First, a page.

Rethink 111 as a Confined Space Rescue Plan

29 September 2016

Rethink 111 as a Confined Space Rescue Plan

Workers enter confined spaces every day. And every day, Emergency Services are the sole rescue plan for these potential events that may occur in manholes, sewers, tanks, silos and pits to name a few. Most workers enter confined spaces with the expectation that they will be rescued if something goes wrong. But if a crew's only rescue plan is to call 111 in the event of a problem, that rescue may not be possible.

If a situation arises where there is a hazardous condition and the worker does not leave or is unable to leave the confined space, rescue procedures should be begin immediately. 

The Safety Watch in place should be qualified in confined space rescue procedures and should be available immediately outside the confined space to provide emergency assistance if and when required. The Safety Watch should also be familiar with the structural design of the confined space. One of the Safety observers role is to be in constant communication with the worker inside the confined space and should:

  • Have an alarm for calling for help.
  • Have all required rescue equipment (for example, safety harnesses, lifting equipment, a lifeline) immediately available and be trained in its use.
  • Hold a first aid certificate.

The detailed plan for emergency response to an injury or other emergency within the confined space should be described in detail in the Confined Space safety analysis and permits. 

When putting together an emergency plan the following should be taken into consideration:


This identifies the personnel, equipment and skills required; for emergencies, evacuations and/or rescues.

In order to plan for an emergency correctly and practically you must:

  • List the things that could happen;
  • Decide on priority of procedures and tasks;
  • Set up training to cover the "What if" factor;
  • Provide and place emergency equipment correctly, so that they are handy enough to be used immediately if the need arises;
  • Contact emergency services for "turn-out" times in the area;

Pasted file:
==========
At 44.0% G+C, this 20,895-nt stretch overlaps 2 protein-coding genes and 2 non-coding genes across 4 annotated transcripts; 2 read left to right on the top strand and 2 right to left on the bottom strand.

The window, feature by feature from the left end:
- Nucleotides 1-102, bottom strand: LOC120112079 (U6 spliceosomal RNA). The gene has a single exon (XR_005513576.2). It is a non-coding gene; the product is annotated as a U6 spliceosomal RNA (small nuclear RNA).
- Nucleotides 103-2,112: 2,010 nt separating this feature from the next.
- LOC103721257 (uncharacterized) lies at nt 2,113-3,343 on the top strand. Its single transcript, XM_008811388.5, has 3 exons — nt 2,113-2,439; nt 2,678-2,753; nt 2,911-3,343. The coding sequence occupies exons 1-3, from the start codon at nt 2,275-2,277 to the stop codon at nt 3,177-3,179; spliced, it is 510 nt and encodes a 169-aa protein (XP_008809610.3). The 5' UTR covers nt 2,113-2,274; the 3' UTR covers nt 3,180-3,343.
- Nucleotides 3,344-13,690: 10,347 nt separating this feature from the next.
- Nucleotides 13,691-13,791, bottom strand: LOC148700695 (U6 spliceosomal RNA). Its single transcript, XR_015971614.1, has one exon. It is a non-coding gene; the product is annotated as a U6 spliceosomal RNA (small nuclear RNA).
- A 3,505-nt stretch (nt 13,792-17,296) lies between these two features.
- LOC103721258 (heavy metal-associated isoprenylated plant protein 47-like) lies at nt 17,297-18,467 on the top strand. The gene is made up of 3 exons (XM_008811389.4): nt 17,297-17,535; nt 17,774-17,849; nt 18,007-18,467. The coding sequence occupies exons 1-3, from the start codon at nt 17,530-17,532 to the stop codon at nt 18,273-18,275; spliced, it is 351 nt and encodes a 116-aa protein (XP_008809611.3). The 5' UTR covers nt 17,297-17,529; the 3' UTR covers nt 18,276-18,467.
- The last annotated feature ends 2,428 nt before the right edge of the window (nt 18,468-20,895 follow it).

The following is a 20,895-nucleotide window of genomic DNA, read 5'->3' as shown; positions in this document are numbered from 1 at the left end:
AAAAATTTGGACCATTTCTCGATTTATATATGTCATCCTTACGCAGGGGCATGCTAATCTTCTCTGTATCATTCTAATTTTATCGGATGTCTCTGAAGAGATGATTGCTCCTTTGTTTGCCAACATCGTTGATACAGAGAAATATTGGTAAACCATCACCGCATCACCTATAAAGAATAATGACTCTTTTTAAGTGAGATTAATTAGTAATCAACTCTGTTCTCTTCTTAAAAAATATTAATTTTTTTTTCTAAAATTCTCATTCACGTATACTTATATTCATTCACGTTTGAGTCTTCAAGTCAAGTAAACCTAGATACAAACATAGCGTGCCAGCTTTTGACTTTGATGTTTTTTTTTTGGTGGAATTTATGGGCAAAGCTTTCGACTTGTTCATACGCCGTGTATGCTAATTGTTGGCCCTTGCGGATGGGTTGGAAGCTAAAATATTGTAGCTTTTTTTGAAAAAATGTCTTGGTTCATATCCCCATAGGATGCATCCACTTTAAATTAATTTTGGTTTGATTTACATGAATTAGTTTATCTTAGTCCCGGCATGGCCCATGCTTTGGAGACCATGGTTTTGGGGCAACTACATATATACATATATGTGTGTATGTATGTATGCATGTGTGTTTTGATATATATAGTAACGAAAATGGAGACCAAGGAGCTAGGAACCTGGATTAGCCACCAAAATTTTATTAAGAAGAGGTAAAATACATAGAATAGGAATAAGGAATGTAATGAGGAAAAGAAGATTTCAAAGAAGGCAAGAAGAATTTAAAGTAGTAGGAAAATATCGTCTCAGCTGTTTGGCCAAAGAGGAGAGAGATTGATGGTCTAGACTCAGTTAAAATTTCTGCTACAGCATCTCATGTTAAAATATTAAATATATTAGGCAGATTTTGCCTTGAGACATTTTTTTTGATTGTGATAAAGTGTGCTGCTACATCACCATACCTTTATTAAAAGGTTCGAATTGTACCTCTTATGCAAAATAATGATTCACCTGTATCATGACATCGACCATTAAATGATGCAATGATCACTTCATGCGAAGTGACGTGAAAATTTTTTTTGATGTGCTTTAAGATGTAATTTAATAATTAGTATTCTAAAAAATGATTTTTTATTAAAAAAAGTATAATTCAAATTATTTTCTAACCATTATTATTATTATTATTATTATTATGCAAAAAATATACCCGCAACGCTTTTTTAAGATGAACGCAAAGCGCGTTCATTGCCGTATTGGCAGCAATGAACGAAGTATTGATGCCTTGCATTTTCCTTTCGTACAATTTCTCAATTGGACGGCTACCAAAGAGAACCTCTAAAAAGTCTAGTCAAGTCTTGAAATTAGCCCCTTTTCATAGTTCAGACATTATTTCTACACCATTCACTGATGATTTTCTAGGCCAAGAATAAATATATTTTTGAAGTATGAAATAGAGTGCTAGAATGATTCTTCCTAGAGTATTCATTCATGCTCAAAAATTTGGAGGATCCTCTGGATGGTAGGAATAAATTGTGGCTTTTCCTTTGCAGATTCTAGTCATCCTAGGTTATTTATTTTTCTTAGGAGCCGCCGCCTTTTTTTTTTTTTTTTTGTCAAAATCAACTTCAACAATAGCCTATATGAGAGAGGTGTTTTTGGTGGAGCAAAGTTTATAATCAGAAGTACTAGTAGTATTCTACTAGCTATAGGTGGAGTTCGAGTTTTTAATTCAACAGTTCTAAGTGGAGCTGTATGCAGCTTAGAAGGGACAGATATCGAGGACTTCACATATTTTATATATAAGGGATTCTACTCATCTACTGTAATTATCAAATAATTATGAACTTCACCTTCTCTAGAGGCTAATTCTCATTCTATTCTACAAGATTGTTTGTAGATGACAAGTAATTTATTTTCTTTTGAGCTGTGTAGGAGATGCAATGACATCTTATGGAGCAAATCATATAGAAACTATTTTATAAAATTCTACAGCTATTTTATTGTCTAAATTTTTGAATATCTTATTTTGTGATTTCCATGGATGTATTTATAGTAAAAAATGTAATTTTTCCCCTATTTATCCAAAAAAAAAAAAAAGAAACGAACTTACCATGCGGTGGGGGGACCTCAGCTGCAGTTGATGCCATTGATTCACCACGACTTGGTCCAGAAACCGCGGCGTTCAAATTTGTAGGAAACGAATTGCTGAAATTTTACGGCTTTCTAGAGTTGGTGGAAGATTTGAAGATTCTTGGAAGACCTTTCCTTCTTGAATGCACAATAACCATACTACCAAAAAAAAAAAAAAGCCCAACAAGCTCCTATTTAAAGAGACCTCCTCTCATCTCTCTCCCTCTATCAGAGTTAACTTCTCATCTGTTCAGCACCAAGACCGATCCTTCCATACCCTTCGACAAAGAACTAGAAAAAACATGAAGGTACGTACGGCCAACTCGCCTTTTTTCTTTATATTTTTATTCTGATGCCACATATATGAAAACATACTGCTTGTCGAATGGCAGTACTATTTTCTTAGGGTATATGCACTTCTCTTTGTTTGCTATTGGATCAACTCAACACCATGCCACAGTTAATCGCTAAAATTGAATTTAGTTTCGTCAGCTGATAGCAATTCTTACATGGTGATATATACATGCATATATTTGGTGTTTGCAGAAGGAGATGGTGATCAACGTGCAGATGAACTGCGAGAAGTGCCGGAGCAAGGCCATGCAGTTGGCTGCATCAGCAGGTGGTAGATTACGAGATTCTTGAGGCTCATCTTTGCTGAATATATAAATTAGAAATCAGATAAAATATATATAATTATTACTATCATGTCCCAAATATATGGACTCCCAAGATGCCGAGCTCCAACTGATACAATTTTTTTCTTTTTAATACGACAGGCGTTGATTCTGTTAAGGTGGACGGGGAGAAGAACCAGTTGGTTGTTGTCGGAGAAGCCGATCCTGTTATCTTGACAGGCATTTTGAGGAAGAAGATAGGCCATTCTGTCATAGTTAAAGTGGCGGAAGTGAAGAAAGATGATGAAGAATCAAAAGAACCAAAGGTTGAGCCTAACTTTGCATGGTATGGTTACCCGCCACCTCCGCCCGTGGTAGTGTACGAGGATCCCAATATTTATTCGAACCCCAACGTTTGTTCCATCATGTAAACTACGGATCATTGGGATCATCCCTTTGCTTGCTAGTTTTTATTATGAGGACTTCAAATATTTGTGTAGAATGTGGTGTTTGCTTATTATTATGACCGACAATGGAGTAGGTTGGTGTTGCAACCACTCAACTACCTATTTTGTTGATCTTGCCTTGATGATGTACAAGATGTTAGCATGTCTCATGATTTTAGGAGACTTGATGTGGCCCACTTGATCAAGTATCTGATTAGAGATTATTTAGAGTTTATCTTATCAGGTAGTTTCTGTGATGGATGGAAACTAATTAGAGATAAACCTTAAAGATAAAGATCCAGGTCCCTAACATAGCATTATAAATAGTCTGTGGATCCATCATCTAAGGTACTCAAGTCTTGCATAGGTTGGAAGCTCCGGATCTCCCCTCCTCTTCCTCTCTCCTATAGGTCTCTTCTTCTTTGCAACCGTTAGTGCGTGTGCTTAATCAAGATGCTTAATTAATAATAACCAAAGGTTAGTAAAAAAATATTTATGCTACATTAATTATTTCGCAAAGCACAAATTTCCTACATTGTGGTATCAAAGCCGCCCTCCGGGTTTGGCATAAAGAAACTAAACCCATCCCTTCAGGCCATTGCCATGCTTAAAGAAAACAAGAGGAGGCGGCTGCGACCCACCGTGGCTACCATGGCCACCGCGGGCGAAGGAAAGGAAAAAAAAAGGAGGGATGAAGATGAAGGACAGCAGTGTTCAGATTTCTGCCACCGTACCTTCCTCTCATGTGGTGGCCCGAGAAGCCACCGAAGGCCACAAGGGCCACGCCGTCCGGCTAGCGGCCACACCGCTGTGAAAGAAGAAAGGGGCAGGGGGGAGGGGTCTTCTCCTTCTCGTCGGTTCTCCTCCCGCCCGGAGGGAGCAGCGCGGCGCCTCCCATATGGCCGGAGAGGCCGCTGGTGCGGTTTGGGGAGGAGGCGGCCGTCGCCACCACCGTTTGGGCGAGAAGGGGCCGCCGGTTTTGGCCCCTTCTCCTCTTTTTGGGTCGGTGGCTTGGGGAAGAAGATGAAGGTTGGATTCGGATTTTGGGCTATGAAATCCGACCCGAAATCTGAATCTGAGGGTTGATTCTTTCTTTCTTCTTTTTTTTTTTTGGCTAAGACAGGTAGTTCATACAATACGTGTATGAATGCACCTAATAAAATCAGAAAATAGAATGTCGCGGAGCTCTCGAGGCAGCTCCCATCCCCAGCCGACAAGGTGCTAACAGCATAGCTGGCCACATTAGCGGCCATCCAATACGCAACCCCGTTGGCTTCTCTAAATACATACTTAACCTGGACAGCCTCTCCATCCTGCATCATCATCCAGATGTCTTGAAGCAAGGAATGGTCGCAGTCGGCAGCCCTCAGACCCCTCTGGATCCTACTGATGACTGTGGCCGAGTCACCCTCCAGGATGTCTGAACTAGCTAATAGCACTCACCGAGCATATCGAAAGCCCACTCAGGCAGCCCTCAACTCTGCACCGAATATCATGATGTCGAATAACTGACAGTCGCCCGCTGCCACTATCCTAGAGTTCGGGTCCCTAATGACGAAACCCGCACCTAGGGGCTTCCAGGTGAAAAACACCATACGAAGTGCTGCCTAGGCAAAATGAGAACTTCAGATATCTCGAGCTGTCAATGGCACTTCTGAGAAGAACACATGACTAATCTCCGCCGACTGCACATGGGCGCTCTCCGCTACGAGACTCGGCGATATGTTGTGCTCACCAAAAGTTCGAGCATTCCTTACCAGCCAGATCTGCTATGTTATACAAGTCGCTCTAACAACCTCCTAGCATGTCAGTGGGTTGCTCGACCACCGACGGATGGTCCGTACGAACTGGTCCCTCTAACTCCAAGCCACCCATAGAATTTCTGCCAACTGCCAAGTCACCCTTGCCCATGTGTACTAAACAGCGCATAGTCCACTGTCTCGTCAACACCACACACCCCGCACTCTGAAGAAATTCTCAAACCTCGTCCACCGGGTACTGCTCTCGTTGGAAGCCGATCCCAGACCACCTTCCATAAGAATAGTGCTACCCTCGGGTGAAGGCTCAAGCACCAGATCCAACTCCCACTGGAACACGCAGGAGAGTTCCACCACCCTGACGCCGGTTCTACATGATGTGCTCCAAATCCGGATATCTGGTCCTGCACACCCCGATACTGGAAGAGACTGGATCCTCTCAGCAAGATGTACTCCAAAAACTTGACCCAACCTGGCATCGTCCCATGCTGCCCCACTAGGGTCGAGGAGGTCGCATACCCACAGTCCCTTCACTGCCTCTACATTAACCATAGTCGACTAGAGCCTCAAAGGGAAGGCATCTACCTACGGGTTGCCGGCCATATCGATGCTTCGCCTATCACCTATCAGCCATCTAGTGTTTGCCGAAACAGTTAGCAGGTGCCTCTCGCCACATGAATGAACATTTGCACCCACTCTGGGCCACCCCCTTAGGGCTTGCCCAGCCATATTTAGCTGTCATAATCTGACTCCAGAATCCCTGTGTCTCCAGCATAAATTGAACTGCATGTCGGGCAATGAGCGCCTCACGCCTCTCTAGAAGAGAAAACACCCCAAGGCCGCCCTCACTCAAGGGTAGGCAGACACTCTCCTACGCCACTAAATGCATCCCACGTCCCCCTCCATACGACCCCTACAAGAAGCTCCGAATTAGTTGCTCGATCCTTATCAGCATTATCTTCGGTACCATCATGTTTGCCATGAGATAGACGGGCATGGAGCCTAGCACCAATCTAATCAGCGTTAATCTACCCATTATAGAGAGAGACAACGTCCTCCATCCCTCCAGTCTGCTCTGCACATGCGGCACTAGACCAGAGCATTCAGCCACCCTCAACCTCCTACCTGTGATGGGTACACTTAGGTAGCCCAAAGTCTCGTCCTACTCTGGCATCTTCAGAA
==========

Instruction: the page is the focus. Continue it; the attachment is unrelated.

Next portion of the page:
• Review plans on a regular basis.

Every confined space entry is different and every entry needs its own Emergency Plan. This should simply be part of the Job Safety Analysis of each Confined Space entry.


Before any confined space activity may begin, and as part of the permit process, one must ensure that an appropriate rescue plan and first aid procedures and provisions are considered, established and rehearsed.

All personnel who may be involved with a confined space rescue are to:

  • Be made aware of the rescue plan;
  • Rehearse rescue procedures prior to the confined space entry;
  • All procedures are to be adhered to at all times;
  • Rescue means are to remain on site at all times whilst the confined space activities are being conducted.

Ensure that openings for Entry and Exit to a confined space are of adequate size to permit rescue of all personnel within the confined space and the path between the workers and the opening are clear and free of equipment.

A rescue plan should consider: 

  • The rescue method, i.e. non-entry rescue, rescue by personnel in BA
  • Available equipment i.e. Harness, safety line, retrieval device
  • Responsibilities and training, i.e. First Aider, Supervisor, Safety Observer
  • Communication, i.e. Method and numbers to dial
  • Medical requirements, i.e. First Aid kit, stretcher, resuscitation kits
  • Involving the emergency services.

There are 3 methods of performing a rescue:

  1. Conducting a self rescue – by climbing or crawling oneself to a safe area
  2. Conducting a non-entry rescue – by engaging a hauling line that is already attached to the casualty
  3. Entry rescue – by emergency response/fire service team qualified in wearing breathing apparatus (BA) equipment.

If the casualty is conscious a combination of the three methods is achievable however if the casualty is unconscious where they are unable to aid in their rescue a reliance on a qualified BA rescue team to perform the task becomes a priority. The rescue team needs to be aware of the hazards and any new hazards before attempting a rescue. 

Once the rescue plan has been established it must be communicated to the work and rescue teams. 

More careful planning may be required for extreme situations:

  • Elimination and Minimisation.
  • Site evacuation
  • Entry and exit points are identified
  • Casualty evacuation point identified
  • Times for rescue team to conduct rescue and casualty evacuation
  • Standby teams are ready
  • Resting and rotating multiple teams and groups.